Ampelos uses biodynamic and organic farming practices (LINK) and produces a range of wines, some of which are atypical for the Santa Rita Hills AVA. These include their Viognier and Grenache (bottled as a single varietal and blended with Syrah for their Syrache red blend). Viognier and Rose of Syrah constitute the lighter end of their offerings; two Pinot Noirs in the mid-range; and Grenache, Syrah, and Syrache at the heavier end. Of course, none of these wines are really big wines like you would find in Napa Valley or Paso Robles these days. Ampelos focuses on balance and elegance, putting them well within the Santa Rita Hills style in this regard. The vineyard is down the 246 a way; the winery is also in Lompoc. Wines are available for order at the website, and you will find them at better wine shops here and there.

I also stopped at Ken Brown Wines in Buellton to buy some Chardonnay and Pinot Noir on our way out of the area. Brown is one of the pioneers of the AVA and produces some amazing wines in the Burgundian style. I frequently tell my friends in France about the Santa Rita Hills with their east-west mountains and valleys and their Burgundian style Pinot Noirs and Chardonnays. Now I will have a few to take back and share with them.

Copyright 2018 – Jim Lockard

LIVING THE LIFE IN PROVENCE AND A VISIT TO TAVEL – THE BEST ROSÉ

I haven’t posted in a while, because Dorianne and I have been focusing on some writing projects and dining in our apartment for the most part. We are sill in Villeneuve-les-Avignon, the picturesque village across the Rhône River from Avignon in northern Provence.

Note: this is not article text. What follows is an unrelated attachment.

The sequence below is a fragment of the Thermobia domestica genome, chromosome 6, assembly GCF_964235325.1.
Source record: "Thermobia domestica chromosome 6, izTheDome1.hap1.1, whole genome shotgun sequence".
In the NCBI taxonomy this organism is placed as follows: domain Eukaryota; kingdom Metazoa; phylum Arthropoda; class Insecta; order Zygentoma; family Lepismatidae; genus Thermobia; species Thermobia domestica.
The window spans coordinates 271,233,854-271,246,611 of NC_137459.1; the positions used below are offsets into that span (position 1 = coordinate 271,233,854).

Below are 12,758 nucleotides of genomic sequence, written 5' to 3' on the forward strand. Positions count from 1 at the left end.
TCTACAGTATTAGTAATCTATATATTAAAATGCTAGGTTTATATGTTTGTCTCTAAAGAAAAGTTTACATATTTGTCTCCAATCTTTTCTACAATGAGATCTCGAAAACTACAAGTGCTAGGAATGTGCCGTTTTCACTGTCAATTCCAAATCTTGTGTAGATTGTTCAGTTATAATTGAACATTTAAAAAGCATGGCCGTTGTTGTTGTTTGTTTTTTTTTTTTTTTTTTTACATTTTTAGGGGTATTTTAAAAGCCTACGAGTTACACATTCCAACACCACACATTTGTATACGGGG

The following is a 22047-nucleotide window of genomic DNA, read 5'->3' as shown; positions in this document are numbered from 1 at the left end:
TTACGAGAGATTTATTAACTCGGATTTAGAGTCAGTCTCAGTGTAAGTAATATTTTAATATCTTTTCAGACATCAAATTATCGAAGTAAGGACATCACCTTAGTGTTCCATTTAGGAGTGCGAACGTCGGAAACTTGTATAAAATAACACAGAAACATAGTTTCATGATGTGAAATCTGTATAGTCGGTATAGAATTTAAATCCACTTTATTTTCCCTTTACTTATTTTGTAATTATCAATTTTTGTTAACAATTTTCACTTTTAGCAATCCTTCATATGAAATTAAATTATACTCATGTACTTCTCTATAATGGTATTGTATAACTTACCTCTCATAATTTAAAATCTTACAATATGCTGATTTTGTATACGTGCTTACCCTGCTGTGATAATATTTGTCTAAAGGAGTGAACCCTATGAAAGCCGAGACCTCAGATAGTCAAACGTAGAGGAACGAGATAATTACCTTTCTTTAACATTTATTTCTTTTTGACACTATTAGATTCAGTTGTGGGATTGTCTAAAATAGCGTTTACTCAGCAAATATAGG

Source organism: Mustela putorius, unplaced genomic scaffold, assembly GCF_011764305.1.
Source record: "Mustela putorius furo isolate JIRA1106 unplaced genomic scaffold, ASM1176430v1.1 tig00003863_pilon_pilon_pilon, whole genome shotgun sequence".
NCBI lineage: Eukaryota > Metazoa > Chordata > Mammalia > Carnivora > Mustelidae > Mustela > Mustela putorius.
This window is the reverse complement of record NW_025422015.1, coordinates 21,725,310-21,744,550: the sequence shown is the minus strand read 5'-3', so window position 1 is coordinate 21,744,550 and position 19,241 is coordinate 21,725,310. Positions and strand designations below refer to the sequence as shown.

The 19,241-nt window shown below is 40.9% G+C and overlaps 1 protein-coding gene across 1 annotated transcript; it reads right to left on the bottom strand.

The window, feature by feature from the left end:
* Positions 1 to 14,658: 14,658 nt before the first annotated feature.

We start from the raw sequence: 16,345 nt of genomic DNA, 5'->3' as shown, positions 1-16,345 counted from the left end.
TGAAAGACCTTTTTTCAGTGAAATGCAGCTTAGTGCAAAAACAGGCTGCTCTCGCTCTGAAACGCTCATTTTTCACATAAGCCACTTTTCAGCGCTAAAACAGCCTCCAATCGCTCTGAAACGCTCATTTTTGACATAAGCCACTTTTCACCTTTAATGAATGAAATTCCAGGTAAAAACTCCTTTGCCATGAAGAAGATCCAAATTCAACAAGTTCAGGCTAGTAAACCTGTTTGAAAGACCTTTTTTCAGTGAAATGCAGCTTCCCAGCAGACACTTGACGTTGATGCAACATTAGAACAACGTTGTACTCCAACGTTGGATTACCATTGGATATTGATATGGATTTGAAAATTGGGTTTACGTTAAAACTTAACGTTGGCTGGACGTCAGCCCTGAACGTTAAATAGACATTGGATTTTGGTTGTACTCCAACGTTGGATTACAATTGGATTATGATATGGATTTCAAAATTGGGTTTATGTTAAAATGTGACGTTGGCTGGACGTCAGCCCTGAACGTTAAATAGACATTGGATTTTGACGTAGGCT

This weekend, we were invited by our friend Richard Major, who lives in Mazan in the Ventoux region, to a party being hosted by an ex-pat American couple celebrating one year of living in France. There would be ex-pats from the United Kingdom, New Zealand, and other nations, plus a few French neighbors. So, of course, we were interested in attending. I won’t use any names here, because I did not get permission to do so. Here is the sunset from the home.

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The home was located in the hills above Bédoin, a picturesque (they are ALL picturesque) village near the base of Mont Ventoux. The couple, from California, and their two children seemed very happy with their choice to move to Provence. We also spoke with a number of other ex-pats and a couple visiting from the U.S., also from California, who own a home nearby, but still live in the States.

The dinner was pot-luck, and there was a good bit of local wine. The Ventoux Region (LINK) is known for Grenache, Syrah and Mouvèdre, with  Cinsault and Carignan – the usual Rhône Valley suspects. In the Ventoux A.O.P., no varietal can be more than 30% of the blend. Here are some images of some of the wines served at the party.

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Suffice to say, Dorianne and I were impressed by the lifestyle and the conviviality of the English-speaking ex-pats in this part of Provence. It gave us more food for thought about our future home base.

After an overnight at Richard’s in Mazan, we headed for a day in Tavel, the only A.O.P. in France where only rosè wines are allowed; and then over to Châteauneuf-du-Pape for lunch and a visit to Les Caves St Charles, which will be detailed in a separate post.

It was a very special day. If you stay off of the highways, this part of France is a treat for the senses – beautiful panoramas of low hills, valleys, fields of grapes and olive trees, rustic farmhouses – simply beautiful. We traveled down one-lane roads through vineyards and tiny villages, smelled the aromas in the air, and heard almost nothing – silence. It was a very peaceful way to travel.

Tavel (LINK) is located on the right bank of the Rhône River, bordering the Lirac A.O.P., and very close to Avignon. First, let’s look at A.O.C. and A.O.P.

The French government, not too long ago, officially announced that the long standing A.O.C. (Appellation d’origine contrôlée) system for wine is being replace by an new quality ladder with the top step being an A.O.P. (Appellation d’Origine Protégée) (LINK). So, since about 2009, the correct designation is A.O.P.  – – That’s just F.Y.I.